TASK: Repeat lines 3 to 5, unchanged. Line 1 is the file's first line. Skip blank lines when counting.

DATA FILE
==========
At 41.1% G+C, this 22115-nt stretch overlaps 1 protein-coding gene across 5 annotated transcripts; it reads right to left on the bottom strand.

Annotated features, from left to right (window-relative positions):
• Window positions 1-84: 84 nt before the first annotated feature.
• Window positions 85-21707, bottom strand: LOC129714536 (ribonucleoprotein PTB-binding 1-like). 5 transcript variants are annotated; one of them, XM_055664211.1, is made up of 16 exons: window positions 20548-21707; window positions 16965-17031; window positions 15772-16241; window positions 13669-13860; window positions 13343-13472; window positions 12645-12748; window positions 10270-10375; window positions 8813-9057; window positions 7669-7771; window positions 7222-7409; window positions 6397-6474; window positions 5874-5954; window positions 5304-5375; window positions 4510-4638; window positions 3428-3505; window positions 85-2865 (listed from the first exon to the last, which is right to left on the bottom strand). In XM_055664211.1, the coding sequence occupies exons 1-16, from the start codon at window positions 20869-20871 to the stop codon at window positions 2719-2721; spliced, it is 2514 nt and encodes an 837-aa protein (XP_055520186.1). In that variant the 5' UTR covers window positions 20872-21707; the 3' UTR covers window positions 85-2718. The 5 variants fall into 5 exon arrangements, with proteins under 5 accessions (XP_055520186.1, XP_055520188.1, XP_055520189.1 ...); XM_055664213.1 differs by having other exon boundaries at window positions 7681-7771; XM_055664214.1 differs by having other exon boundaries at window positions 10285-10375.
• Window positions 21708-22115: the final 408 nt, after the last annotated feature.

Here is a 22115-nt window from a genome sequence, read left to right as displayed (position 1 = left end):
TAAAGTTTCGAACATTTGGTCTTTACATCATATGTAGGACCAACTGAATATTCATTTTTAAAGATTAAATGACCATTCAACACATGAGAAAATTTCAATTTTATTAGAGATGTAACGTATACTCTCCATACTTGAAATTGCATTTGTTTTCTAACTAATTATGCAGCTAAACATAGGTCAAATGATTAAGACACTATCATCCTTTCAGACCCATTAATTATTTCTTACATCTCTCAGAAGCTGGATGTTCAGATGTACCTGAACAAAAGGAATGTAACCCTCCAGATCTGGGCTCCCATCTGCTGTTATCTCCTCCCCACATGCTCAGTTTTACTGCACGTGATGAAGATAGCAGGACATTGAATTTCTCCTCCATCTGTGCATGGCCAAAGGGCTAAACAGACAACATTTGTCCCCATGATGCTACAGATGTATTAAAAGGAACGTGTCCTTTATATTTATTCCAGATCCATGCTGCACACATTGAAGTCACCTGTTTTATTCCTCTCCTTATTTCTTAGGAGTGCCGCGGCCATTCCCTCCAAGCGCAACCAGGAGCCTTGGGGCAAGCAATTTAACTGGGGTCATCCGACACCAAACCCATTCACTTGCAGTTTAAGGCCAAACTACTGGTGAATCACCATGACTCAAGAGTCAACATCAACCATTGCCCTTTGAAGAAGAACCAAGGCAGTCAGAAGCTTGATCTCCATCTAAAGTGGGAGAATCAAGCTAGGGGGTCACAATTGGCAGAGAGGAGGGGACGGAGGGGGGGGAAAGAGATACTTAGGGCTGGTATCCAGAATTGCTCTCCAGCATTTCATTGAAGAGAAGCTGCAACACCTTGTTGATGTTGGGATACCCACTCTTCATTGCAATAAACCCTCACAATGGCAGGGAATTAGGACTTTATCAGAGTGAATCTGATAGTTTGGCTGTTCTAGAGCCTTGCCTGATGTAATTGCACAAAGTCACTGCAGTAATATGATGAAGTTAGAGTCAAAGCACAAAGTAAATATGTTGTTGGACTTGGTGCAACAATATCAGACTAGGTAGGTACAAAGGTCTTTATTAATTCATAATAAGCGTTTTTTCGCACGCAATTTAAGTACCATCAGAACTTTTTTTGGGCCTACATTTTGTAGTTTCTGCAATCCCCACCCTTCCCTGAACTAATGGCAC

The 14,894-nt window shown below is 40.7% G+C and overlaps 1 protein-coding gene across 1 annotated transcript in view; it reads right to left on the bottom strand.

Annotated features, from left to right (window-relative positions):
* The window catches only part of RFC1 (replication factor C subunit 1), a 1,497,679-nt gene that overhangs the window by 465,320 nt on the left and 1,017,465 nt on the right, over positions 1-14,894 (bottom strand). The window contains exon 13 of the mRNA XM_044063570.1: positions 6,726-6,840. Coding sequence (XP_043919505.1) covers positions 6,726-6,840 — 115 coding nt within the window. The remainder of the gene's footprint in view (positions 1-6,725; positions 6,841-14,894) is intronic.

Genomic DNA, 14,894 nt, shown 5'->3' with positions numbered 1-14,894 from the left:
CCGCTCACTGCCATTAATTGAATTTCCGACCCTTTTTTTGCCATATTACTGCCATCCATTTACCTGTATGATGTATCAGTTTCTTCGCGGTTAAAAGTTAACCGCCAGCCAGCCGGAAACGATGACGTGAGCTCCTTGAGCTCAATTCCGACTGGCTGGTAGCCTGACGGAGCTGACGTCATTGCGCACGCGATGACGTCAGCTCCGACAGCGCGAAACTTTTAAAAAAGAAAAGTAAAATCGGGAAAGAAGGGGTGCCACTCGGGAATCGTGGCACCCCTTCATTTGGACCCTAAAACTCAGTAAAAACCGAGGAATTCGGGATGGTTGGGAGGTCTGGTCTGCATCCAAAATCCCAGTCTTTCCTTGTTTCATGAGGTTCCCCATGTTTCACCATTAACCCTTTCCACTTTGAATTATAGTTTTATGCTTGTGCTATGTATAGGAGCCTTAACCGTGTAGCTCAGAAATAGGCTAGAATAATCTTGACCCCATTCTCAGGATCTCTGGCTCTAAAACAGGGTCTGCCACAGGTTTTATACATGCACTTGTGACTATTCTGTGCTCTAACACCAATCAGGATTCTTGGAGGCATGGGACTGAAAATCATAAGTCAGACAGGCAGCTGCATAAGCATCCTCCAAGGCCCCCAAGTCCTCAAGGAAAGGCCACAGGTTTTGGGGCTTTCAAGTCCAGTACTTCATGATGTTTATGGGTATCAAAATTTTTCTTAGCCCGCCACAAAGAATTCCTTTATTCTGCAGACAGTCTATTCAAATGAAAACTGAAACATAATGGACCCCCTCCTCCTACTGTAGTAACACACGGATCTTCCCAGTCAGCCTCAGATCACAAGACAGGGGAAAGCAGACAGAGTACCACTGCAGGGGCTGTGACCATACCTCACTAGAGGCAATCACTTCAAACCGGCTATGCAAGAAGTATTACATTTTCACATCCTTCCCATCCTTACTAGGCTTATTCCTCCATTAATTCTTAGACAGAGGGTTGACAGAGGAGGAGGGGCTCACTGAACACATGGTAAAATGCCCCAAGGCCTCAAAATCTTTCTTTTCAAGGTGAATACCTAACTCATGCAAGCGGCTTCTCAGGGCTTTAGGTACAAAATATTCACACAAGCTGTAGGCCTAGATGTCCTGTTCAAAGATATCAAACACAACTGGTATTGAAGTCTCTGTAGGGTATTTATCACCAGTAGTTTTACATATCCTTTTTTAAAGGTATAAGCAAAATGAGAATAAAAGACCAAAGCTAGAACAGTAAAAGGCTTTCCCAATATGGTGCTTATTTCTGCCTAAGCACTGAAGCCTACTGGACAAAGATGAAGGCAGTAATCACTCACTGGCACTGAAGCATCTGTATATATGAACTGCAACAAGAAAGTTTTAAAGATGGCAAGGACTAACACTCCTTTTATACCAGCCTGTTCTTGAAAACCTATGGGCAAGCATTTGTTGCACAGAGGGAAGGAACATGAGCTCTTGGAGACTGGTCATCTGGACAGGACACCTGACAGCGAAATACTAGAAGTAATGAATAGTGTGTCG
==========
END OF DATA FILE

• Window positions 1-84: 84 nt before the first annotated feature.
• Window positions 85-21707, bottom strand: LOC129714536 (ribonucleoprotein PTB-binding 1-like). 5 transcript variants are annotated; one of them, XM_055664211.1, is made up of 16 exons: window positions 20548-21707; window positions 16965-17031; window positions 15772-16241; window positions 13669-13860; window positions 13343-13472; window positions 12645-12748; window positions 10270-10375; window positions 8813-9057; window positions 7669-7771; window positions 7222-7409; window positions 6397-6474; window positions 5874-5954; window positions 5304-5375; window positions 4510-4638; window positions 3428-3505; window positions 85-2865 (listed from the first exon to the last, which is right to left on the bottom strand). In XM_055664211.1, the coding sequence occupies exons 1-16, from the start codon at window positions 20869-20871 to the stop codon at window positions 2719-2721; spliced, it is 2514 nt and encodes an 837-aa protein (XP_055520186.1). In that variant the 5' UTR covers window positions 20872-21707; the 3' UTR covers window positions 85-2718. The 5 variants fall into 5 exon arrangements, with proteins under 5 accessions (XP_055520186.1, XP_055520188.1, XP_055520189.1 ...); XM_055664213.1 differs by having other exon boundaries at window positions 7681-7771; XM_055664214.1 differs by having other exon boundaries at window positions 10285-10375.
• Window positions 21708-22115: the final 408 nt, after the last annotated feature.